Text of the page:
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What are other things programming can do to help you get a job

A student who wants to be a #programmer


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Nicole’s Answer

Hi Steven H. Thanks so much for this interesting question!

In my experience, being a programmer not only helped me get and keep jobs...this skill set has helped me to be a better thinker.

I am not sure what your exposure to programming has been so far. Many people who venture into this space feel a little overwhelmed at first because the initial learning curve can be a little steep. Writing a piece of code that doesn't work the first time you try to run it can either be a demotivator or a reason to try a little harder. Guess which path I vote for? :) When programmers opt for the "try a little harder" path, they almost always get to the part where their code will run. And then, typically, they get excited and want to do more. Their next focus may be things like "how can I write my code to change the color of something" or "how can I write my code to make the little thingie move faster or turn right/left"...anything to demonstrate a new pillar of learning. I suggest that it is in this space of discovery where programmers become better thinkers because when there is a bit of success, the general thoughts begin to include "what can I do next to make this better" or "what are the most important things I can write in my code to make this service or tool the best it can be". Being able to successfully answer these types of questions requires thought and understanding.

In career spaces, the programmer is generally interested in writing code that provides results. Results on how to improve a task and/or insights on how several pieces of a project are performing.

I do hope that you find success in the field of programming and I hope that you find my answer to your question helpful. Best of luck to you!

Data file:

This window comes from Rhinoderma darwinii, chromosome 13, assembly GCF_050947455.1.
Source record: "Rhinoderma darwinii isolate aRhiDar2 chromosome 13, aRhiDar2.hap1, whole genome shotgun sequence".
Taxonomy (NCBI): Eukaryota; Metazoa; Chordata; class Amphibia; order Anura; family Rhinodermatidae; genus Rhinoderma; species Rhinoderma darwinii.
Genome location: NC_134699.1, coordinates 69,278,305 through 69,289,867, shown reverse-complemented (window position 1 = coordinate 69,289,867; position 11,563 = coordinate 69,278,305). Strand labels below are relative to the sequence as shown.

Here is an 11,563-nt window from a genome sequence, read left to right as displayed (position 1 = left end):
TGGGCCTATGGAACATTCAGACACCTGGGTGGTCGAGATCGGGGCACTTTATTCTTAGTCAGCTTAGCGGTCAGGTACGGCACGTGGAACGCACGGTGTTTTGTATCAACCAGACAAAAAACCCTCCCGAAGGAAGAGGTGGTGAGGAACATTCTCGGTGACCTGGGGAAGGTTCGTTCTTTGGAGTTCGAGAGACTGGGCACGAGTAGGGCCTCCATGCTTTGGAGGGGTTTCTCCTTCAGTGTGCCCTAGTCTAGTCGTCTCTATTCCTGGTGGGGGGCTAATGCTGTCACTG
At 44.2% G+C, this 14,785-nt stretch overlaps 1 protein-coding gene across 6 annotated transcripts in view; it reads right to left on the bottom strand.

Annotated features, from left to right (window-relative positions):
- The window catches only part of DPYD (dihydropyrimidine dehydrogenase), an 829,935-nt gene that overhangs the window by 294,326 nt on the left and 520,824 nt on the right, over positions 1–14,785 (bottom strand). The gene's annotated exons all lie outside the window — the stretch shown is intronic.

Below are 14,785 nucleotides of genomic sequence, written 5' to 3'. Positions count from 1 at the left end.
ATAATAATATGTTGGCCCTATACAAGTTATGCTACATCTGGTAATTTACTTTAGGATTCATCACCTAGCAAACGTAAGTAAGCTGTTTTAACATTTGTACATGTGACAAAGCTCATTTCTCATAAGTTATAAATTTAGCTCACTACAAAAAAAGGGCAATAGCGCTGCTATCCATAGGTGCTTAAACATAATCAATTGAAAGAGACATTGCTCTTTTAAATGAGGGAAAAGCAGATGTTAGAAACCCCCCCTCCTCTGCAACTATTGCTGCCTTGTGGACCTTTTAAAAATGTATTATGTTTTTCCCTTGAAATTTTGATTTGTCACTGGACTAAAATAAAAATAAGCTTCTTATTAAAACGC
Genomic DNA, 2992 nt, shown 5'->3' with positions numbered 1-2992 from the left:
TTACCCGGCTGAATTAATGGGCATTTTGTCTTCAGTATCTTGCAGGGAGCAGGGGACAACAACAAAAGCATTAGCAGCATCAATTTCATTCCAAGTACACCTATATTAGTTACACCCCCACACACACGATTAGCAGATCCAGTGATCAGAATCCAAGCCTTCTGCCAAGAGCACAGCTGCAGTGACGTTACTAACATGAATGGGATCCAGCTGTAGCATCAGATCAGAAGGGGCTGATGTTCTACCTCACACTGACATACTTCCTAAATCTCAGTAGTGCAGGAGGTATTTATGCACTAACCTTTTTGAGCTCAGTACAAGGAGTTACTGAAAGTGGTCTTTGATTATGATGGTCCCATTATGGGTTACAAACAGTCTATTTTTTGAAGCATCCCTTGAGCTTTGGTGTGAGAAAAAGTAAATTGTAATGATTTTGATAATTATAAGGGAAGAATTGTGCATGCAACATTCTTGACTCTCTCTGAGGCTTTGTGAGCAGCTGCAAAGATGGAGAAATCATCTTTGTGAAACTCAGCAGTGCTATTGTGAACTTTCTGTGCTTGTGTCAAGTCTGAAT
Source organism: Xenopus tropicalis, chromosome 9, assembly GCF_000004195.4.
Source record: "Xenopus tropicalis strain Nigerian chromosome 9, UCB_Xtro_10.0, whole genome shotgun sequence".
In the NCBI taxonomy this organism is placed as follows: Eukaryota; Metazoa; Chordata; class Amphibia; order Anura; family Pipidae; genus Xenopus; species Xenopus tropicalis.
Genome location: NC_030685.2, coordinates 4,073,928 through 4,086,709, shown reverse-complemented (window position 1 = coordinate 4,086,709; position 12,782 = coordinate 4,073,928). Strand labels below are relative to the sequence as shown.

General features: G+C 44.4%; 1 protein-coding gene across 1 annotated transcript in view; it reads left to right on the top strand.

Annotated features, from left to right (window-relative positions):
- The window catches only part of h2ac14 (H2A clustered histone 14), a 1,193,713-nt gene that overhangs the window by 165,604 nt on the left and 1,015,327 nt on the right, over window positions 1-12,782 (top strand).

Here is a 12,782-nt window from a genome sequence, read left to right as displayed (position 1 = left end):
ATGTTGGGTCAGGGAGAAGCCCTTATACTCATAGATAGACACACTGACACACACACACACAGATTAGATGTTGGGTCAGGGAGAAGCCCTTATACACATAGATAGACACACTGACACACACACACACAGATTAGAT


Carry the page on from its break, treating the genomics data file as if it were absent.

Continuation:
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Max’s Answer

Creating hobby projects for fun, or small contract projects for pay (like small business websites) is a fantastic way to get demonstrated experience that you can talk about later. You can also get badges and certifications on sites like freecodecamp.org, which you can add to your resume.

Any problem you can solve with code, results in useful code for someone else and is worth publishing. Anything you publish can be part of your resume.

Beyond software development, coding skill is valuable for many programmer-adjacent roles, in case you want to work for a tech company while doing something like QA, finance, account management or IT work. Being able to script a spreadsheet, construct a testing plan or work directly with a customer to solve code problems are examples of how programming knowledge can help you outside of a software engineer role.

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Ann Marie’s Answer

Hi Steven,
Great question 😊. Programming has helped me to be a logical thinker. The programming courses I had in college gave me the skills I needed to land my first job. With each job I had I was able to learn new skills that benefited me throughout my career. I was able to move up the ladder and earn more money. I think any technology courses that you can study are beneficial to you and can be carried over to other areas of a job. Learning applications like Microsoft Excel and Access are tools that you use often in business, too. I started out as a COBOL programmer in 1984 and fast forward to today, where I have developed done pretty cool applications in Access and coding in VBA. It's a win win situation! Go for it!😊

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